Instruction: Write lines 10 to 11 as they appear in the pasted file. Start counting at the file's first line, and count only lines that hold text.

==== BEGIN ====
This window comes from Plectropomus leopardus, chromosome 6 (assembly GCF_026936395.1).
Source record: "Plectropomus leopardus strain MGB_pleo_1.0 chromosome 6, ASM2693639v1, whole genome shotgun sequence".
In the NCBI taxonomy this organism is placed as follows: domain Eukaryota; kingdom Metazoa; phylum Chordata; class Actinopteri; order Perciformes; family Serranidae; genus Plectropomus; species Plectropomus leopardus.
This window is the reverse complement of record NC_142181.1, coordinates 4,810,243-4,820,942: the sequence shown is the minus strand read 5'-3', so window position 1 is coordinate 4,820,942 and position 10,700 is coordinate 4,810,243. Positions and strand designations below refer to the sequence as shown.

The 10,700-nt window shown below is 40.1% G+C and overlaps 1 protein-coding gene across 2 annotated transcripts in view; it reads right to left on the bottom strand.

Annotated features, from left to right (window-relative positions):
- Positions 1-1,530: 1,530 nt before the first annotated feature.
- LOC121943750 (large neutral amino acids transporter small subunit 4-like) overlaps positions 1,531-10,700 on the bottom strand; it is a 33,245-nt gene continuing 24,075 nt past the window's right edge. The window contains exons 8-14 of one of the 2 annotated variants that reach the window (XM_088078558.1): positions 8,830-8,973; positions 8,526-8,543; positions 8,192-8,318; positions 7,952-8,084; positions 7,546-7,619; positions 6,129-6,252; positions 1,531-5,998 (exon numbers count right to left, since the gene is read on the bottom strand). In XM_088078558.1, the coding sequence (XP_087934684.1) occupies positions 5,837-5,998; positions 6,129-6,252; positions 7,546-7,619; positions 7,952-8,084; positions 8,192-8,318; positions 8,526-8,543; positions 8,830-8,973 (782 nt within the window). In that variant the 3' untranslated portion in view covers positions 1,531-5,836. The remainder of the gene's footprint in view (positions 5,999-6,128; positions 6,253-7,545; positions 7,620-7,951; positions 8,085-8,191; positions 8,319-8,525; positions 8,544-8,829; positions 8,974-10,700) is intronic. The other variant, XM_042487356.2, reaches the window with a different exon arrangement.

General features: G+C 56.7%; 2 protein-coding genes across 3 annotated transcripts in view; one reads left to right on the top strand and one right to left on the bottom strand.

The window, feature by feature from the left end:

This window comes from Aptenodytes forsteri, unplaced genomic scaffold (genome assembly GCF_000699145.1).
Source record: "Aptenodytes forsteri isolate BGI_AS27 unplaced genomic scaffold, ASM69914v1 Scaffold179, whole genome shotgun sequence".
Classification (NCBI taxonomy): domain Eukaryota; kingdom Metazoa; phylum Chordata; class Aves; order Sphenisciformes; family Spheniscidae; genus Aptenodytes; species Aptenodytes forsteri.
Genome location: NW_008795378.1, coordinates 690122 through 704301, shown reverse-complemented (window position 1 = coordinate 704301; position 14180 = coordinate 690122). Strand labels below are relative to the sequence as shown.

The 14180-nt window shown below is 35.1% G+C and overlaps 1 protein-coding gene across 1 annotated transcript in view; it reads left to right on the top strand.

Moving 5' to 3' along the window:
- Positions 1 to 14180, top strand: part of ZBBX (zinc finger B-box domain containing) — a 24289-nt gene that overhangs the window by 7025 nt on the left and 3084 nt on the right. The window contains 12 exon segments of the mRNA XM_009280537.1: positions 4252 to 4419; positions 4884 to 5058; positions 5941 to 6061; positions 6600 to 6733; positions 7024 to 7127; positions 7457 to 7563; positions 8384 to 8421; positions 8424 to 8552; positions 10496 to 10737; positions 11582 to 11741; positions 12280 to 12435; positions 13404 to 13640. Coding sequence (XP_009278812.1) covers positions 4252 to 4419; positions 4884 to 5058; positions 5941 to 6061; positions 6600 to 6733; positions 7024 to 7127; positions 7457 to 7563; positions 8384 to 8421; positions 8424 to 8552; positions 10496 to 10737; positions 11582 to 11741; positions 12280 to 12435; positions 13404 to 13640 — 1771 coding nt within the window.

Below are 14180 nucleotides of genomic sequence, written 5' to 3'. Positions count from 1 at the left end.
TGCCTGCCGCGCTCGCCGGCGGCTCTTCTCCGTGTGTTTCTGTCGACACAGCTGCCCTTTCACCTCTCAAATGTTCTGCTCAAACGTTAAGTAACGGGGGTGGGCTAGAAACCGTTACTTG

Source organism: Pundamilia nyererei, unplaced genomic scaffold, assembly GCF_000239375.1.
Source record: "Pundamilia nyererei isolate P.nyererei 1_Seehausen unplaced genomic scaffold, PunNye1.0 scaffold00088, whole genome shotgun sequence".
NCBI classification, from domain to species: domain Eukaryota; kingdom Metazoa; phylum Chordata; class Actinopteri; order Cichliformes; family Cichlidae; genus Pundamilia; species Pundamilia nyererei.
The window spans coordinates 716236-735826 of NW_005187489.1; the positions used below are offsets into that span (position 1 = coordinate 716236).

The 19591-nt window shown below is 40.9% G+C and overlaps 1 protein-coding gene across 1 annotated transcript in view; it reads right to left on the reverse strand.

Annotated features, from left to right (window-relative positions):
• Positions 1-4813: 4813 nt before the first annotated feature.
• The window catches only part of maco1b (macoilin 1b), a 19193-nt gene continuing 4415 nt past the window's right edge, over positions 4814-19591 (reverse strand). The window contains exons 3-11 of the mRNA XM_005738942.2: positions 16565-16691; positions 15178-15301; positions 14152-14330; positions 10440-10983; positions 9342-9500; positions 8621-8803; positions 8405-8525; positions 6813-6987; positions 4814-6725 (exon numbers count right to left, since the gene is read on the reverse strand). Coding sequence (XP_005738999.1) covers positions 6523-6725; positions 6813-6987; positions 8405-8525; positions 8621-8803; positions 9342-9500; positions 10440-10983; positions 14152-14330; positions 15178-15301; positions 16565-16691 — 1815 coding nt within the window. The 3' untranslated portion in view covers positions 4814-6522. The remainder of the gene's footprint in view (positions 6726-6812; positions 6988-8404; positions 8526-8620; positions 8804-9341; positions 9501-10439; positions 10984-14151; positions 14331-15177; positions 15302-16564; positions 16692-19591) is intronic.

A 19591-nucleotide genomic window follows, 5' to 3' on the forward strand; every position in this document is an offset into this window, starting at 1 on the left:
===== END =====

The window, feature by feature from the left end:

This window comes from Aptenodytes forsteri, unplaced genomic scaffold (genome assembly GCF_000699145.1).